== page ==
Year 1: Completion of required preliminary papers in your course. These examinations (“prelims” or “honour mods” [for “honour moderations”]) must be passed in order to move on to the “Final Honours School” (FHS), i.e., the last two years of the degree. Written examination on these papers at the end of the second or third term. (Oxbridge has three 8-week terms in an academic year.) 

(There are no “general education” requirements at Oxford. When you apply to Oxford, you apply both for a specific course and to a specific college. Your application may be “pooled”, or transferred, to another college, depending on fit and the number of openings, but you will generally be accepted – or not – for that course. You may also be accepted onto a Single Honours School [like a single major] instead of a Joint Honours School [like a double major] if you have applied to a Joint School but the college believes you will be a better fit for the Single School. For example, I applied for Philosophy and Theology, but was accepted only for Theology, which ended up being a good decision. See this post for more about my experience applying to Oxford and choosing a college. Applying for a certain course at a certain college means that there is no way to apply “to Oxford”, and then decide what to major in later. You know your major going in, and apply to colleges which offer that subject [or make an “open application”, in which you apply for a certain subject, but let an algorithm place you with a college, which does not affect your overall chances of admission]. See here for a list of which Oxford colleges offer which undergraduate subjects.) 

Years 2-3 (+ 3rd term of Year 1 for courses that give prelims at the end of the 2nd term of Year 1): Completion of required FHS papers, plus completion of elective papers within subject. (For example, in Theology I had four required core FHS papers, and then my choice of a history paper, a theologian paper, an elective paper, and either a second elective or an extended essay, for four total papers beyond the core papers.) Examination on these FHS papers at the end of the third year. During final exams, students will sit 1-2 exams a day, each of which is 2-3 hours long, over a 1-2 week period, for a total of about 6-10 exams (depending on their course). (We also take exams in full academic dress – dark suit, white bow tie, and academic gown, often with a carnation in the lapel indicating progress: white for first exam, pink for middle exams, and red for final exam.)

That means there are NO examinations during the second year. However, students generally take “collections” at the beginning of every term. Collections are practice exams – usually copies of past exam papers – that are given under exam conditions to test you on the material you learned last term. They are scored, but the scores don’t “count” (i.e., they don’t apply to your degree) – they’re just to give you an idea of how you would have scored if this was your final exam, and to help you with revision.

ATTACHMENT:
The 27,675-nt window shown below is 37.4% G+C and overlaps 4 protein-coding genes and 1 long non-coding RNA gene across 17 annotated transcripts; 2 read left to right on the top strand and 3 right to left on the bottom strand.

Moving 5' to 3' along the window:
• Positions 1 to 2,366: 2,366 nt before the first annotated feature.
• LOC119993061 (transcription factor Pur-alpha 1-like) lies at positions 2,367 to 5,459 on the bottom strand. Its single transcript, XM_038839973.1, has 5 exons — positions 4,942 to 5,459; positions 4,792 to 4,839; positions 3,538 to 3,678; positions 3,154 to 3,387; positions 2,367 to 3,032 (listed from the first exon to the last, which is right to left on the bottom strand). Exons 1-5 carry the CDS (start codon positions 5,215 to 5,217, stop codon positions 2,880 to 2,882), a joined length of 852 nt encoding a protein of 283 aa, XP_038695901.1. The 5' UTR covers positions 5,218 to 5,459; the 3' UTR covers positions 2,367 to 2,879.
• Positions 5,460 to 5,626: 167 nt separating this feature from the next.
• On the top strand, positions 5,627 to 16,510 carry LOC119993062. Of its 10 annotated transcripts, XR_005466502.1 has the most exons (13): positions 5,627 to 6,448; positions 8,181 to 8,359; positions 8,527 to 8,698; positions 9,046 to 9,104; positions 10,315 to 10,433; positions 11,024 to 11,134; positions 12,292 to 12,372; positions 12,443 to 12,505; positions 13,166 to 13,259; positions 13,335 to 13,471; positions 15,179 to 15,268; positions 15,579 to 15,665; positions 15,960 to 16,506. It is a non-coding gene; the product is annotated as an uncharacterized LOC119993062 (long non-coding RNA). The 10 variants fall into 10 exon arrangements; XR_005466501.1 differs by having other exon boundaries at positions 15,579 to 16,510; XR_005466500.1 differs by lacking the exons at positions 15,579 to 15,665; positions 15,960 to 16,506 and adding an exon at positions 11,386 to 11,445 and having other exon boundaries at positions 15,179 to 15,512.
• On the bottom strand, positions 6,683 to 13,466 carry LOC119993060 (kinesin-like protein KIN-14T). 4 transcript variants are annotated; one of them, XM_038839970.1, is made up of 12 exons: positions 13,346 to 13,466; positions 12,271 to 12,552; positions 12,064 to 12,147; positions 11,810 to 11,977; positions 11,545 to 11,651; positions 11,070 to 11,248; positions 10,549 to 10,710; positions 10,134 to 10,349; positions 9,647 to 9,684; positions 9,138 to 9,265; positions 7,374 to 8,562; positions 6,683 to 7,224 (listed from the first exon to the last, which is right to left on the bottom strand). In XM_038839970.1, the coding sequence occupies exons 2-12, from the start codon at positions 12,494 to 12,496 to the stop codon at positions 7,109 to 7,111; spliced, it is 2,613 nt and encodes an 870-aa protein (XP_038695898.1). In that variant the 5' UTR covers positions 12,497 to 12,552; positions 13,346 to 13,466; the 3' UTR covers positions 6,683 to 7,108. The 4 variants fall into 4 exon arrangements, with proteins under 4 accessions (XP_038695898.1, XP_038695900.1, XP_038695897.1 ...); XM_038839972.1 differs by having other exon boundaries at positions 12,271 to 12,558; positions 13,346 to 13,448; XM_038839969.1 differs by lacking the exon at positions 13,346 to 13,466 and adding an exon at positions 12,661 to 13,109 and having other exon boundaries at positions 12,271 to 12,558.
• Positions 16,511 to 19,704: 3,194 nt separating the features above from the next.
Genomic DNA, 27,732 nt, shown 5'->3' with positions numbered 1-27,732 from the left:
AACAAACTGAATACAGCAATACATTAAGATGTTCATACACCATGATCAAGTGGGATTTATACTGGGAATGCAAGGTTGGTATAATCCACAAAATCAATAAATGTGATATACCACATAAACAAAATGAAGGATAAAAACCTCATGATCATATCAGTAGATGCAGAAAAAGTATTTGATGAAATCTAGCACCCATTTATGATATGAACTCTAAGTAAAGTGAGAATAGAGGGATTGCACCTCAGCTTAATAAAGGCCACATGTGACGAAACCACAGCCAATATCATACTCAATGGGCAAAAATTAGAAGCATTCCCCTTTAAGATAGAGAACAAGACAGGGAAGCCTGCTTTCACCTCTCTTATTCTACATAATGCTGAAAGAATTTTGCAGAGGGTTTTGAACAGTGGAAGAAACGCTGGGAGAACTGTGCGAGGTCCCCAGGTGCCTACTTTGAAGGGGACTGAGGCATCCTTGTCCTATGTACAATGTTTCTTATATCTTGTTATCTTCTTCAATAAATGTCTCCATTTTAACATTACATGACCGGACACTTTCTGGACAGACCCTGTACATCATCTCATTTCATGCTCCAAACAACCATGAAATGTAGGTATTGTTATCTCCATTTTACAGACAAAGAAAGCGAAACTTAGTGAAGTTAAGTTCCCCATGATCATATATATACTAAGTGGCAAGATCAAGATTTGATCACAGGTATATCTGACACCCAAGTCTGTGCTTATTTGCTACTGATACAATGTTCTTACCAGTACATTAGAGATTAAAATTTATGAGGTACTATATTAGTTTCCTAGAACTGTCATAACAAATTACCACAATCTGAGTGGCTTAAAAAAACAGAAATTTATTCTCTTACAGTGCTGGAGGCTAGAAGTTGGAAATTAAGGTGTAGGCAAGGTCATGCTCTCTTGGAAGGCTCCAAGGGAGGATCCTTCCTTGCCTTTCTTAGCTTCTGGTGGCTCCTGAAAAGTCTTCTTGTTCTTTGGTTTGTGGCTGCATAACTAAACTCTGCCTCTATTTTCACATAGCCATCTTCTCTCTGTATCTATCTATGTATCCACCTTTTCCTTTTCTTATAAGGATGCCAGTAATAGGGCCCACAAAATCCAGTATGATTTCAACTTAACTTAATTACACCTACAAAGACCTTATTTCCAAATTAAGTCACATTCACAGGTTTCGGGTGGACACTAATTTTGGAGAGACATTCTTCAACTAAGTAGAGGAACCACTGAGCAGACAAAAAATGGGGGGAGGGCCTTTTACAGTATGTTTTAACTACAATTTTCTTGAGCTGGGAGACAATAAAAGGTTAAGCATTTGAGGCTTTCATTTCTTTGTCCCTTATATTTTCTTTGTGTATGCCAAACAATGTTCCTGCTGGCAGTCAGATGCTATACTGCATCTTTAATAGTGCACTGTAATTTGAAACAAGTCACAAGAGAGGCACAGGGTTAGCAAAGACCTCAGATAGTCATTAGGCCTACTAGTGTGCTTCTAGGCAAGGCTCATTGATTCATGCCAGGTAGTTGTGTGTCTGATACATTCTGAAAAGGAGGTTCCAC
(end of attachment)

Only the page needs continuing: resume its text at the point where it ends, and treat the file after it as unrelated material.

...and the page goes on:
Instruction is primarily in 1-2 person tutorials with a tutor. The tutor assigns you a reading list for each week (with about a dozen books and articles on it), along with a related essay question. You do the reading, and then write an essay to answer the question (usually about 2,000-3,000 words, or about 6-10 pages). Next week, you bring in the essay to your hour-long tutorial (or you send it to your tutor the day before). Then, you read the essay aloud (or skip this, if your tutor has already received and read it), and spend the rest of the time discussing the ideas in your essay. Your tutor will generally present objections to your argument, which you will have to answer, or ask you questions to encourage you to think more deeply. At the end, he’ll give you a new reading list and essay question, and the process begins again.

There are also departmental lectures every week, and at the beginning of term your tutor will generally recommend a few which you should attend. These are not technically required, and there is no attendance taken. However, since the faculty members who write the exams are aware of the content of these lectures, they may write exam questions based on them, so it’s in your best interest to attend at least the listed core lectures. There may be some instruction given in seminars/classes (especially language instruction) – your senior tutor will let you know if you need to take these, and how to sign up for them.

Examination is by written examination at or near the end of the first year (prelims/mods), and at the end of the third year (finals). Exams are in the form of essay questions, with some gobbets (i.e., written commentary on a written passage), translations, and/or problem sets included, depending on the course and the paper. There is also the option of a thesis for some subjects (and a few papers are examined by written coursework [i.e., a lengthy essay like a term paper], as well as exam). If there are questions about your written exam, or if the examiners feel they need more information in order to assess your ability, you may be asked to undergo a viva voce, or oral exam. (These exams are standard for postgraduate degrees.)